Foaling pic questions

Discussion in 'Other Animals For Sale' started by kelebek, Apr 7, 2008.

  1. kelebek

    kelebek New Member

    Oct 5, 2007
    South Texas
    Ok, so I took a few pics of the new mares's teats/bag and her cha cha. We have NO breed date on her, but you can see the foal moving in her tummy!!! It is so cute. There is no milk leaking, but she is "waxy" and her bag seems very tight to the touch.

    Can all you horse people please take a peak and see what you think on when she might foal......

    Thanks
    Allison

    http://i267.photobucket.com/albums/ii28 ... haCha2.jpg

    http://i267.photobucket.com/albums/ii28 ... haCha1.jpg

    http://i267.photobucket.com/albums/ii28 ... eTeats.jpg
     
  2. sweetgoats

    sweetgoats Moderator

    Oct 18, 2007
    Peyton CO.
    Allison, WOW it has been a log time since we had foals, but from the look of her, I believe you have a LITTLE bit more to go. She should get that waxy look, but the true sign is when she starts to drip her milk. Now like everything else in the world, they are not all alike, but about 99% of the times they will drip the milk first.

    How exciting. I can not wait to see pictures.

    On another forum one of the peoples horse had twins. That is almost NEVER heard of, and they were both alive. That is like a 1-100000 chance of happening.
     

  3. kelebek

    kelebek New Member

    Oct 5, 2007
    South Texas
    Wow - I could NOT imagine her having twins! This is her first foaling from what the people could tell and from the little information they got when they rescued her.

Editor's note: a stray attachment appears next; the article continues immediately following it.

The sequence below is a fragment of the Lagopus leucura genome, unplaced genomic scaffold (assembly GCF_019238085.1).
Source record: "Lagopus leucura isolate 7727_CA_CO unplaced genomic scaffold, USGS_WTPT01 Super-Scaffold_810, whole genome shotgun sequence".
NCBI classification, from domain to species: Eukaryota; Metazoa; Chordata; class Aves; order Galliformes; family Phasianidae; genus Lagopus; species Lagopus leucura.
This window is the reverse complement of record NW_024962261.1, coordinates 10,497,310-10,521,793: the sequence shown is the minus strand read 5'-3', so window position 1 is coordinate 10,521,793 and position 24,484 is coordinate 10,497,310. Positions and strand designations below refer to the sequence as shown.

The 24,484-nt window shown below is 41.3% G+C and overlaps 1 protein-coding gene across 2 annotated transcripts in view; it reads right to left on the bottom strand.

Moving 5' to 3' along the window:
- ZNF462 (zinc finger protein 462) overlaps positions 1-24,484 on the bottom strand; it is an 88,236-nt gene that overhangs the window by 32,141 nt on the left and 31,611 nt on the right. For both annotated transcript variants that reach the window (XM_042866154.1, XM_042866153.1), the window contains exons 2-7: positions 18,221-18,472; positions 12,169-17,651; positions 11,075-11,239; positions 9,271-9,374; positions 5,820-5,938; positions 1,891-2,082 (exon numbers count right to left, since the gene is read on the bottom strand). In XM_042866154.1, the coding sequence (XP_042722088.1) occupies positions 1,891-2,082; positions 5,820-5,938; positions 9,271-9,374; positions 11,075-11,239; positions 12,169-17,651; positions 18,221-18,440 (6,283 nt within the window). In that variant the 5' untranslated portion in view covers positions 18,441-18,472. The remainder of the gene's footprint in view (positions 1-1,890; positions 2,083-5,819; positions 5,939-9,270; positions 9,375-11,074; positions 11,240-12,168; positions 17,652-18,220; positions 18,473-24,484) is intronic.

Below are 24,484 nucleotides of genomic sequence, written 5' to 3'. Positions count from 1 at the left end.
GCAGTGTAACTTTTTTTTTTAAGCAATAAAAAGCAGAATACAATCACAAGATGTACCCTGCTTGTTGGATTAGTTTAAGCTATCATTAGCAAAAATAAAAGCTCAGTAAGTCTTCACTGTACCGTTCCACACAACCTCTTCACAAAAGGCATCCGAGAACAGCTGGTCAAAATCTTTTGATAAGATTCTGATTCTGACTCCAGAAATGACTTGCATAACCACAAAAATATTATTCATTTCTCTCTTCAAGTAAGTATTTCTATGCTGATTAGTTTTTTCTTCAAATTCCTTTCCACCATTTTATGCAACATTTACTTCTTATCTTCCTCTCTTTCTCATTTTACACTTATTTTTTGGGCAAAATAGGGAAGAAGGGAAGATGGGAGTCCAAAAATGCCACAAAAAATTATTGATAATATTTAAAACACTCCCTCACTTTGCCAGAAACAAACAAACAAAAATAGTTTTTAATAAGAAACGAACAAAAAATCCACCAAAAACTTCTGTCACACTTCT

I am excited - but SOOOO scared at the same time!
     
  4. sweetgoats

    sweetgoats Moderator

    Oct 18, 2007
    Peyton CO.
    No having twins is really really rare like i said, and she is not real big after I looked at her other pictures.
    It is a scary time, and it would be WONDERFUL if you were lucky enough to be present when she delivers, but like goats, they will do it when you turn your back. It is a amazing thing to watch, i mean those foals are SO big.
    Now MOST horses are not like goats, they do NOT want you in there right away, and since she is new to you, be very careful when you do go in after the baby is born. Make sure mom comes to see you and eats out of your hand and even then be very careful. I have seen horses charge and try to trample people because after all we are Predators to a horse. At least that how they look at us.
     
  5. enjoytheride

    enjoytheride New Member

    Oct 5, 2007
    Humboldt Co Ca
    Horses have ligaments just like goats that get soft when the babies getting ready to come- the mare kind of has a depression on either side of her tail head (the furry part not the hairy part.) Sometimes there will be restlessness and changes in friendliness. Mare generally like to go when people are not around so if you do foal watch, you need to make yourself inconspicious and don't disturb her. People have sworn to me that their mare can go out of labor if bothered. Foaling out in a safe, not recently used grassy paddock is actually cleanest for the baby and mom- one with some length of grass like 4" or so. Babies have a tendancy to roll under fences and such so you need to have safe fencing.

    Having said all that- my last foal was shot out of the mare three weeks early in a dirty paddock and with the other girls standing around watching. The foal and placenta and afterbirth all shot out in one piece. !5 minute before that the mare had given me no sign of imminent birth. So there- like goats they all do their own way. No bag etc.